Voices From the Inside Out: Prisoners debate socialism and capitalism

June 26, 2019

From the July-August 2019 issue of News & Letters

by Robert Taliaferro

Over the past several years there has been a heated debate in the U.S. regarding socialist idealism, and its relationship to the capitalist structure that defines this country. These conversations are often discussed in the same breath as Senator Bernie Sanders, former president Barack Obama, and a variety of candidates currently vying for the Democratic nod towards a presidential bid in 2020.


This discourse is not limited to people in the community; these same issues are discussed nationwide within its prisons, with an interesting level of diversity which rivals the opinions one finds beyond the prison walls.

The division of opinions regarding socialistic ideas, versus capitalism, often falls along racial lines, with Black prisoners often more supportive of a socialist agenda, while white prisoners—especially in their forties and older—tend to be more capitalist oriented, particularly if they hail from rural communities.

In discussions and arguments against social programs that have been inspired by ultra-right conservatives, there is a rhetorical idealism that a socialist agenda of any ilk would immutably damage the fabric of American society and its core values.

This conservative fearmongering has been seen throughout the history of this country whenever the concept of socialism has been raised. This is especially so whenever any ideas are presented which refer to equitable distribution of wealth, equal pay for equal work, issues regarding mass incarceration, reasonable and affordable healthcare, raising the minimum wage, or other social programs that are created to enhance the quality of life for all, regardless of color, gender, economic or social status.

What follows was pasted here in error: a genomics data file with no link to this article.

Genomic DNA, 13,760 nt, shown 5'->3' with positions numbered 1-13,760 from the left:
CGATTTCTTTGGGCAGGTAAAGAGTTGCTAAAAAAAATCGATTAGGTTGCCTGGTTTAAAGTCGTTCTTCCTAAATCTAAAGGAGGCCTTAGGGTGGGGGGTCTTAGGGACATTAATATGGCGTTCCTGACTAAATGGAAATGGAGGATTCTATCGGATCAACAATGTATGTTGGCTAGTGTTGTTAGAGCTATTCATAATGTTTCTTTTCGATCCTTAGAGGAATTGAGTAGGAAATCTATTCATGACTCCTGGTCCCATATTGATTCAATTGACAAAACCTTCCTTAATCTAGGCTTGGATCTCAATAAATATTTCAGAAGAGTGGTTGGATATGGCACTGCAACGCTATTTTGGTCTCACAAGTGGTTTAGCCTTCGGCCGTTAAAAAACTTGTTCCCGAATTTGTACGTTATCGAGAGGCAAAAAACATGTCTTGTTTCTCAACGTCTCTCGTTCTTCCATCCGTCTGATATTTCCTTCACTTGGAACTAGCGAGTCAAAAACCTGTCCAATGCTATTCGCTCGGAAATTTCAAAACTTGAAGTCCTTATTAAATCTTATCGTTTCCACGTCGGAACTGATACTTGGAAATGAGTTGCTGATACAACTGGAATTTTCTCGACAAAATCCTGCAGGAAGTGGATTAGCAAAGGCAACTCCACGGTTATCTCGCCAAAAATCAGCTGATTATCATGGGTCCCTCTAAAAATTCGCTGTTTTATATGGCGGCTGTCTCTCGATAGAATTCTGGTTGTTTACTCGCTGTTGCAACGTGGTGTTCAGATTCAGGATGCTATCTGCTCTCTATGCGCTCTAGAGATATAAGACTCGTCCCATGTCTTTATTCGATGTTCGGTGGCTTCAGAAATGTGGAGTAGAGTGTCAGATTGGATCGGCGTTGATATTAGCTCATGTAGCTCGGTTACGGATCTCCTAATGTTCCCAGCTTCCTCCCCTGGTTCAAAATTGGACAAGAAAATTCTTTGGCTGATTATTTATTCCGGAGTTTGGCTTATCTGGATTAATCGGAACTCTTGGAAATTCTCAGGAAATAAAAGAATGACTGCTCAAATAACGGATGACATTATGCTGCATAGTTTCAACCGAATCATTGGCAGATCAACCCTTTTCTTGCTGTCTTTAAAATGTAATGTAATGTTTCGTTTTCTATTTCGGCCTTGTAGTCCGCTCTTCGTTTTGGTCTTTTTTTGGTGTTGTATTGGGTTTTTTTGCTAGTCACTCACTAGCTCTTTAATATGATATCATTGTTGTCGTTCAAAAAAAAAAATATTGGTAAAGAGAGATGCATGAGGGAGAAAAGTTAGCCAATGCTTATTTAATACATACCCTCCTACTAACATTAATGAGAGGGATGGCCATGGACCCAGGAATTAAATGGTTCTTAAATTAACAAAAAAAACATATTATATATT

Opponents of socialist agendas feel that U.S. culture is, at its core, hardwired and destined to be competitive and that through this competition the nation will progress in a meaningful manner.

They also feel that a socialist agenda will destroy any personal incentive for individual growth, adding that the end result would be that people would rely on the state to manage their needs with little or no effort being put forth by the individuals to change their lives.


Donald Trump and his supporters, for instance, feel that ideas like a responsible immigration policy which protects Dreamers and allows them a clear path to citizenship, would discourage individual efforts of competitive advancement for those who—for instance—immigrated to the country legally, thus providing no real incentives to achieve. Such rhetoric disregards the fact that many of those dreamers have, in fact, contributed substantially to those vaunted American values that he and his cronies espouse.

The reality of capitalism is that it’s all about privilege and class. That small percentage which controls the majority of wealth dictate the terms on which the means of life—ranging from where one can live to how much one can earn at a specific job—can be used to control a segment of the population in an inequitable and discriminatory fashion. It is a form of social and economic slavery; a doctrine of human greed and selfishness which robs the workers who produce the means for garnering wealth, and inequitably rewards those who own the companies who, in turn, exploit those workers.

The social and cultural unrest that is prevalent today is largely traceable to conflicting elements in our communities that restrict, and marginalize, individuals per their cultures, race, gender or gender identity, economic or social status. This aspect of marginalization is a primary component of the capitalist doctrine.

In contrast, the reality of socialist agendas is that they are based on a belief in equality, individuality and initiative for every man, woman and child regardless of their circumstances—a worldwide democracy, for the freedom of everyone, that defines a civilization that takes into account the needs of the many, rather than the inherent greed of the few.

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